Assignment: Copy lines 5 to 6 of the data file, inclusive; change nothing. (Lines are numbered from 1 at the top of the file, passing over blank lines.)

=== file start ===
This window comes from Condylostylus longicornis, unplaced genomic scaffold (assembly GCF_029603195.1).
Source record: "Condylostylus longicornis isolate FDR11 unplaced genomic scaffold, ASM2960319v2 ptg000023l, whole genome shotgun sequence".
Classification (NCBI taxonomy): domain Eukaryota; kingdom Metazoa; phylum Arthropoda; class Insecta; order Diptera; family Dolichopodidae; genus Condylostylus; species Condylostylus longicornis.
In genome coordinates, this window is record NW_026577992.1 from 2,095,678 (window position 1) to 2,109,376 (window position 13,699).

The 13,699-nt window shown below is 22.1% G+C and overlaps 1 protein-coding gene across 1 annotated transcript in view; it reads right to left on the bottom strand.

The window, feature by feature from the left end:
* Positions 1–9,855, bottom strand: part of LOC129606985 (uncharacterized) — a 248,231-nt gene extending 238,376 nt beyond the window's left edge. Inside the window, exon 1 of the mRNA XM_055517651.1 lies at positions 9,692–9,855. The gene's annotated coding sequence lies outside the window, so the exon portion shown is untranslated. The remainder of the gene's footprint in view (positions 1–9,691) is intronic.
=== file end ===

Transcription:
The 13,699-nt window shown below is 22.1% G+C and overlaps 1 protein-coding gene across 1 annotated transcript in view; it reads right to left on the bottom strand.

The window, feature by feature from the left end: